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S. 2139 (114th): Small Contractors Improve Competition Act of 2015

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The summary below was written by the Congressional Research Service, which is a nonpartisan division of the Library of Congress, and was published on Dec 2, 2015.

Small Contractors Improve Competition Act of 2015

(Sec. 2) This bill expresses the sense of Congress that, when used appropriately, with respect to federal agency procurement, an auction between a group of offerors who compete against each other by submitting offers for a contract or task or delivery order with the ability to submit revised offers with lower prices throughout the course of the auction (reverse auction) may improve the federal government's procurement of commercially available commodities by increasing competition, reducing prices, and improving opportunities for small businesses.

The Small Business Act is amended to prohibit the use of reverse auctions for certain Small Business Administration (SBA) federal procurement contracts (covered contracts) for:

design and construction services; goods purchased to protect federal employees, members of the Armed Forces, or civilians from bodily harm; or goods or services other than these to be awarded based on factors other than price and technical responsibility, or if awarding the contract requires the contracting officer to conduct discussions with the offerors about their offer. This prohibition applies specifically to any covered contract to be made under the procurement programs for women-owned small business concerns and for small business concerns owned and controlled by service-disabled veterans, as well as under the Historically Underutilized Business Zone (HUBZone) program. In the case of an award of a non-covered contract, a reverse auction may be used for the award only if specified decisions are made by a contracting officer trained on the appropriate use and supervision of reverse auctions for such contracts.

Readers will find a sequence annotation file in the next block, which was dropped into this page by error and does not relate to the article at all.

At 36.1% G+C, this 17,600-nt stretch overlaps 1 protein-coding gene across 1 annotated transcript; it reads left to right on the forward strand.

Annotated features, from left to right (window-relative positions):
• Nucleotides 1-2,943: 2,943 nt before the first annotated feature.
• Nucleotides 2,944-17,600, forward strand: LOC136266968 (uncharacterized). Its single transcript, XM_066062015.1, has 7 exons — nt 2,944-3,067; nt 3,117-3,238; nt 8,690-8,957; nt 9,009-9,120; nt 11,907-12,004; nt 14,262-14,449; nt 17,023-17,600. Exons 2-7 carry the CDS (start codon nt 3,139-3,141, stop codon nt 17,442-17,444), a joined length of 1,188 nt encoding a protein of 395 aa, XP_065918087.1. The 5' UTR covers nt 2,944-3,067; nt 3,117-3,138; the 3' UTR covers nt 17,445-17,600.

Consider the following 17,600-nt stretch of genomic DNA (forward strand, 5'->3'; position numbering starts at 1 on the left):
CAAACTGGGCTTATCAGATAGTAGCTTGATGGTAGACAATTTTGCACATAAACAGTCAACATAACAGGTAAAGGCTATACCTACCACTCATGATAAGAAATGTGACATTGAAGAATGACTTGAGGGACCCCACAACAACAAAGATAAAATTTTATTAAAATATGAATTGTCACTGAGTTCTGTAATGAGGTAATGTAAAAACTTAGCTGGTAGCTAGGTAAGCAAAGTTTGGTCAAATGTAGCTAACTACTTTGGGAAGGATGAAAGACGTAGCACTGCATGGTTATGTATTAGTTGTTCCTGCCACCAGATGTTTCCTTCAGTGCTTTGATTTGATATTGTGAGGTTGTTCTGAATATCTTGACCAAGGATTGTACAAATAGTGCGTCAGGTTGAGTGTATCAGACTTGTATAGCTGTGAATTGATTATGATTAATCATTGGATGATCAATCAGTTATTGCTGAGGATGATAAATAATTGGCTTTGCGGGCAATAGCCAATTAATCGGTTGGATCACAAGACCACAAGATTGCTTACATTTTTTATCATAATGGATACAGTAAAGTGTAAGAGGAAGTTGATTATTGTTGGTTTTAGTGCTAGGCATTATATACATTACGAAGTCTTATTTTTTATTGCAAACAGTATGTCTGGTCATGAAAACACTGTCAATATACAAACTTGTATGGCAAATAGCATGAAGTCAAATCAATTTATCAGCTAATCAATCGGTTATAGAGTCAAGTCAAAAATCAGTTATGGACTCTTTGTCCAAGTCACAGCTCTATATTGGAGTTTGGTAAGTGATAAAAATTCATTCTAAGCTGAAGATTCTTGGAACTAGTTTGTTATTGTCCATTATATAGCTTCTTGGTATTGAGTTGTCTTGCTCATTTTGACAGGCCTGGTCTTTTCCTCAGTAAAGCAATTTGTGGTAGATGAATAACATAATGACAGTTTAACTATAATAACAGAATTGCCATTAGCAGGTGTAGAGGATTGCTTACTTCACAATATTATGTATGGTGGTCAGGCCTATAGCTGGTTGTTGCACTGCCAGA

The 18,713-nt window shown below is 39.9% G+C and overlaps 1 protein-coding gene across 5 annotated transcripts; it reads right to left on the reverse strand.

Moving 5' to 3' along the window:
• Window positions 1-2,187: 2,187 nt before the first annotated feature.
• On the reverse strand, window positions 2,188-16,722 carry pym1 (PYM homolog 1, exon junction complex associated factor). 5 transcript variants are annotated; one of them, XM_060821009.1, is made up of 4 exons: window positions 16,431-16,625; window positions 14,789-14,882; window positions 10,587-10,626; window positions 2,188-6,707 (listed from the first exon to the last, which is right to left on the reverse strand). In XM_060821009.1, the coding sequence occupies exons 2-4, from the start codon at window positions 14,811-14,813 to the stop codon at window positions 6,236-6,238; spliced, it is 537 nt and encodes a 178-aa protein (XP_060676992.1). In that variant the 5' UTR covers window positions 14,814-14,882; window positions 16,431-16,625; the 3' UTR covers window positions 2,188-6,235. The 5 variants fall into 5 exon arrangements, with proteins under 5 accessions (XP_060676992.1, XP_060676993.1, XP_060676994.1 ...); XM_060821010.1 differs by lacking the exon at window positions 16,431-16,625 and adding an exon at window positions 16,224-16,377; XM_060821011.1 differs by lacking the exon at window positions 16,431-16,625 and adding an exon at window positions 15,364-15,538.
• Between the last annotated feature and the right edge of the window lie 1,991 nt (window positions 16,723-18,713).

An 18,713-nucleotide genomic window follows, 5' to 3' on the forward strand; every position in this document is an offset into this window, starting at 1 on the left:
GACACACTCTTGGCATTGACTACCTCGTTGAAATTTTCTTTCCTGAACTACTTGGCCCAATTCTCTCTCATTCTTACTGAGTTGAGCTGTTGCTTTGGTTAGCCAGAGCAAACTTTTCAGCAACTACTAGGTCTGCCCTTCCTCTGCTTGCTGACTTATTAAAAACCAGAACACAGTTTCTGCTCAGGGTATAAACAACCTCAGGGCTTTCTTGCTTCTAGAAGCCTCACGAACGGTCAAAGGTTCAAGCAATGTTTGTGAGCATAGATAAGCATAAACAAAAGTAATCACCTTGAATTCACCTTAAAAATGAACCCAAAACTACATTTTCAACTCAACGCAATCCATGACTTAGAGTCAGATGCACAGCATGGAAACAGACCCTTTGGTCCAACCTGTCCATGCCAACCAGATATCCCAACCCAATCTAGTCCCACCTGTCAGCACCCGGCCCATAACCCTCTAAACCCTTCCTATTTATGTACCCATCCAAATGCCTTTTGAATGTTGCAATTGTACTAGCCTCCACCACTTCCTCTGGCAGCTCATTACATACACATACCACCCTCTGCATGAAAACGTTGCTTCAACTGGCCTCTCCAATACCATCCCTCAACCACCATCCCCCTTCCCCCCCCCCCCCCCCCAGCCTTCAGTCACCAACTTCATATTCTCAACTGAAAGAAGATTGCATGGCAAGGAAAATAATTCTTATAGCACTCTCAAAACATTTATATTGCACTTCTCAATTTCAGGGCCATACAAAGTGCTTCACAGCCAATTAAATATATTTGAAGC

A federal agency may not award such a contract using a reverse auction if:

only one offer is received; offerors do not have the ability to submit revised bids with lower prices throughout the course of the auction; or at any time during the procurement process the federal agency misinforms an offeror about the price ranking of the last offer submitted by an offeror. (Sec. 3) If another applicable federal law or regulation permits the acceptance of a bond from a surety not subject to certain federal requirements for surety corporations, and is based on a pledge of assets by the surety, the assets pledged by such surety shall:

consist of specified eligible obligations; and be submitted to the government official required to approve or accept the bond, who shall deposit the obligations according to specified requirements. The Small Business Investment Act of 1958 is amended with respect to any SBA guarantee or agreement to indemnify a surety under the Small Business Investment Program against loss from a breach of the terms of a bid bond, payment bond, performance bond, or ancillary bonds by a principal on any total work order or contract amount at the time of bond execution that does not exceed $6.5 million, as adjusted for inflation.

Increases from 70% to 90% of the loss incurred and paid by a surety authorized to issue bonds (subject to SBA guarantee) the SBA's maximum obligation to pay the surety under the guarantee or agreement to indemnify.